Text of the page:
Five galvanized tubs with drainage holes hold tomatoes, green onions and jalapeno peppers

Five galvanized tubs, with drainage holes, hold tomatoes, cherry tomatoes, green onions and jalapeno peppers.

For a good mix, I used one bag of each kind of soil at Home Depot just like is recommended in square foot gardening. The salesman there thought I was nuts, I think. I fertilize and watch for worms….didn’t find one, the healthiest I’ve ever seen,  until the end of the season.

Black Krim is the variety I grew this year, full bodied intensely sweet and inside, red, not black!

Black Krim is the variety I grew this year, full bodied intensely sweet and inside, red, not black!

Sweet 100s

Sweet 100s by the dozens…99 maybe.

Mini harvest for one

Mini harvest for one. My husband doesn’t like tomatoes. Most of the peppers I popped into a Zip-loc bag and froze. I then would add them to soups, spaghetti sauce and casseroles.

Watch for this guy, a tomato worm. They say these, (not this one), turn into hummingbirds moths.

Watch for this guy, a tomato worm. They say these, (not this one), turn into hummingbirds moths.

Some of the tomatoes, I dried and packed in jars of olive oil. See my recipe here.  ~~ Sue

Categories: Creative Containers, Edibles, Garden Junk, Get Galvanized, How to: Easy projects | 10 Comments

Tammy’s cottage garden of yesteryear

Part of the beauty of Tammy’s garden is like stumbling on a wee bit of rural England or maybe journeying back a century or two into simpler times. Another factor is how she captures the look with her camera. Look at these ancient looking vignettes containing  cottage garden plants like yarrow, coneflower, snapdragons, foxglove, lobelia and stock. Little birdhouses appear here and there.

Old enamel pan on a wooden stand is centered in the garden bed

A simple old enamel pan on a wooden stand is centered in the garden bed

Tammy’s ancient rusty wagon is filled with Mecardonia ‘Gold Dust’, Violet alyssum, and Euphorbia ‘Diamond Frost.’  In this photo below, the clay pots just glow and the handles of the garden forks echo the handle of the wagon.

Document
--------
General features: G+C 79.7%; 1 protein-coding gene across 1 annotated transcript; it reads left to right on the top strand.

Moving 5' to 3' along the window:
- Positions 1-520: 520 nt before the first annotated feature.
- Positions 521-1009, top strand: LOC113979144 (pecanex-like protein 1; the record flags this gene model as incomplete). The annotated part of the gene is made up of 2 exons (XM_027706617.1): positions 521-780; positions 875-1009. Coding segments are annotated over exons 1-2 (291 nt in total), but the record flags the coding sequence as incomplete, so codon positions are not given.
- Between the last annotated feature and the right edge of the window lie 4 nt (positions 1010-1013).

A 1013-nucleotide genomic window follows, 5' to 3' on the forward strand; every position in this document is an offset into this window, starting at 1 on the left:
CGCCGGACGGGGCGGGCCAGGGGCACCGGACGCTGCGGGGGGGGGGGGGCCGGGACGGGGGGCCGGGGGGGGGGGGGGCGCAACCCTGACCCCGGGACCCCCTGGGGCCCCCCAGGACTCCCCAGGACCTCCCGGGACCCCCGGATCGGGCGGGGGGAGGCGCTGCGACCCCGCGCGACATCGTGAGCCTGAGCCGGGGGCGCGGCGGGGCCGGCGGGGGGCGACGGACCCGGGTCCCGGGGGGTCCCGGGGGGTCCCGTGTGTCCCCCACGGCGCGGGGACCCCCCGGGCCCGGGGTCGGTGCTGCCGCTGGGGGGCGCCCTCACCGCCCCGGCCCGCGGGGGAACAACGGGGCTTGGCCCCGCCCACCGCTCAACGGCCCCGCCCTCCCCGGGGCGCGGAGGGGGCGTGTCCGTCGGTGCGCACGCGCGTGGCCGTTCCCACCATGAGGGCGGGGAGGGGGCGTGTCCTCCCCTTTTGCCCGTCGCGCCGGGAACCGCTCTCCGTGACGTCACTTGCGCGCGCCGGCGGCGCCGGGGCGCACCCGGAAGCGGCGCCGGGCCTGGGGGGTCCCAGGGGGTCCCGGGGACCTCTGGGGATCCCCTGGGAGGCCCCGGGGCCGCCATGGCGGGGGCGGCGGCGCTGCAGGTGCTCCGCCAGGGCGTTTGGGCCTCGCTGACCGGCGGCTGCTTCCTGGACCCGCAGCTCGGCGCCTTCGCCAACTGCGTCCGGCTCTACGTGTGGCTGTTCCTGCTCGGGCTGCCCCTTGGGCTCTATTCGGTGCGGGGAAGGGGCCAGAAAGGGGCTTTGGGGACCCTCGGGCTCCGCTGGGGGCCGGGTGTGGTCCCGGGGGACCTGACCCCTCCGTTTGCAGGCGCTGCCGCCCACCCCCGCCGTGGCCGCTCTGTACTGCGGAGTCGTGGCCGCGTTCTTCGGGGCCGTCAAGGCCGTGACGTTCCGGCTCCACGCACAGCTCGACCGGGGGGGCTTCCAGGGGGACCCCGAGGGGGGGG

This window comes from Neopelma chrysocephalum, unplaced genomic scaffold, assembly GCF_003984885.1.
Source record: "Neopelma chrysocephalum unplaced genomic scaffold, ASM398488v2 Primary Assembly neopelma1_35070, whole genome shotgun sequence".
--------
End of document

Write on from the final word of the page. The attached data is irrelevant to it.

Tammy's ancient rusty wagon

Tammy’s ancient rusty wagon

Against this weathered grey fence below, coneflowers and meadow sage hide a galvanized chicken feeder hung on a simple hook. Details in the background below are intriguing!  Thanks, Tammy!

A weathered fence is a backdrop for another vignette.

A weathered fence is a backdrop for another vignette.

Categories: Blue in the Garden, Creative Containers, Garden Art, Garden Junk, Garden Vignette, Get Galvanized, Recycling, Rusty Rust, Spring gardening | Tags: , , , , , , , , , , , , | 4 Comments

Skunked! How to ‘deskunk’ your dog

This is a bit off-topic from our usual Flea Market Gardening, but skunks are a reality in a country garden when you have dogs.  I hope our ‘recipe’ works,…I’ll let you know! ~~ Sue

Last night, 2am, our Corgi, Maggie saw some kind of creature amble by the open sliding glass door, leapt up and crashed through the screen to protect us from whatever it was. Well, it was a darned polecat! Maggie, our sweet Maggie, must have got it right in the face because she slunk right back in when we called her.

Maggie May

Maggie May

We’ll be shampooing the carpet this morning since she immediately (before we could snatch her up) began to roll on her back.  Dressing hurriedly, I ran to get our ‘skunk kit’, checking quickly on the computer for exact directions.  Tractor man held her in the bathtub and I doused her with the ‘formula’ with rubber gloved hands.